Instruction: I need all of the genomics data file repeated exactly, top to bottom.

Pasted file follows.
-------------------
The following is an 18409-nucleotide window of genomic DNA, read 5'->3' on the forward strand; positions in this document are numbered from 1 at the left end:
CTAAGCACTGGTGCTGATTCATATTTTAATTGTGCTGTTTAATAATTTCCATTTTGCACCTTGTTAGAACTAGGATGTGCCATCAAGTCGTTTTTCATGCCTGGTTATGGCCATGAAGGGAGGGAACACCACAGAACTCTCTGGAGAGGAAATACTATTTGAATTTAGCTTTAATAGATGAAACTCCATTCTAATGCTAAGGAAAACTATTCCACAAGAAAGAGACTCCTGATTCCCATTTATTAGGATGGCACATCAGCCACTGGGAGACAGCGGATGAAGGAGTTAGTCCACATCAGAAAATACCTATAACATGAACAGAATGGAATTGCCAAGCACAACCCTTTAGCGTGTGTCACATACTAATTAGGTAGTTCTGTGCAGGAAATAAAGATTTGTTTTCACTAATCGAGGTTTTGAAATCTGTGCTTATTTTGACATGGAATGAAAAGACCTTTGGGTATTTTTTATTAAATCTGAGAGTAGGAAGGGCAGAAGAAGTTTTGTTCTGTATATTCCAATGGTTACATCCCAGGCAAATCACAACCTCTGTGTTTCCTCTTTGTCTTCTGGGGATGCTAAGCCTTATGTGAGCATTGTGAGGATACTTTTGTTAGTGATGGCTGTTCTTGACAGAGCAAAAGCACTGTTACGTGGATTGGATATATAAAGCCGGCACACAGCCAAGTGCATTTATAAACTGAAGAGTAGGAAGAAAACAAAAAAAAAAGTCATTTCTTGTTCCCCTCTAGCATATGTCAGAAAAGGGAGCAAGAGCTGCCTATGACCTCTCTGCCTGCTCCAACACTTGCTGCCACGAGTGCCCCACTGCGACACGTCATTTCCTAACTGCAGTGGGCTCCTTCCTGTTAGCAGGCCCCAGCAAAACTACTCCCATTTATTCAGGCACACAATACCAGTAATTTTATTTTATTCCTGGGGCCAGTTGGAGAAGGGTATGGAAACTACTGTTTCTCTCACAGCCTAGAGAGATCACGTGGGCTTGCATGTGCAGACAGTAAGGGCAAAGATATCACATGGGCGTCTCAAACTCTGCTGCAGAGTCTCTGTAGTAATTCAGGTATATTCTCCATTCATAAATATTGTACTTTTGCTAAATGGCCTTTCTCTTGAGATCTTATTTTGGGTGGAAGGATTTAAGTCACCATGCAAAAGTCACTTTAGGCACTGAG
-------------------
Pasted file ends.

The following is an 18409-nucleotide window of genomic DNA, read 5'->3' on the forward strand; positions in this document are numbered from 1 at the left end:
CTAAGCACTGGTGCTGATTCATATTTTAATTGTGCTGTTTAATAATTTCCATTTTGCACCTTGTTAGAACTAGGATGTGCCATCAAGTCGTTTTTCATGCCTGGTTATGGCCATGAAGGGAGGGAACACCACAGAACTCTCTGGAGAGGAAATACTATTTGAATTTAGCTTTAATAGATGAAACTCCATTCTAATGCTAAGGAAAACTATTCCACAAGAAAGAGACTCCTGATTCCCATTTATTAGGATGGCACATCAGCCACTGGGAGACAGCGGATGAAGGAGTTAGTCCACATCAGAAAATACCTATAACATGAACAGAATGGAATTGCCAAGCACAACCCTTTAGCGTGTGTCACATACTAATTAGGTAGTTCTGTGCAGGAAATAAAGATTTGTTTTCACTAATCGAGGTTTTGAAATCTGTGCTTATTTTGACATGGAATGAAAAGACCTTTGGGTATTTTTTATTAAATCTGAGAGTAGGAAGGGCAGAAGAAGTTTTGTTCTGTATATTCCAATGGTTACATCCCAGGCAAATCACAACCTCTGTGTTTCCTCTTTGTCTTCTGGGGATGCTAAGCCTTATGTGAGCATTGTGAGGATACTTTTGTTAGTGATGGCTGTTCTTGACAGAGCAAAAGCACTGTTACGTGGATTGGATATATAAAGCCGGCACACAGCCAAGTGCATTTATAAACTGAAGAGTAGGAAGAAAACAAAAAAAAAAGTCATTTCTTGTTCCCCTCTAGCATATGTCAGAAAAGGGAGCAAGAGCTGCCTATGACCTCTCTGCCTGCTCCAACACTTGCTGCCACGAGTGCCCCACTGCGACACGTCATTTCCTAACTGCAGTGGGCTCCTTCCTGTTAGCAGGCCCCAGCAAAACTACTCCCATTTATTCAGGCACACAATACCAGTAATTTTATTTTATTCCTGGGGCCAGTTGGAGAAGGGTATGGAAACTACTGTTTCTCTCACAGCCTAGAGAGATCACGTGGGCTTGCATGTGCAGACAGTAAGGGCAAAGATATCACATGGGCGTCTCAAACTCTGCTGCAGAGTCTCTGTAGTAATTCAGGTATATTCTCCATTCATAAATATTGTACTTTTGCTAAATGGCCTTTCTCTTGAGATCTTATTTTGGGTGGAAGGATTTAAGTCACCATGCAAAAGTCACTTTAGGCACTGAG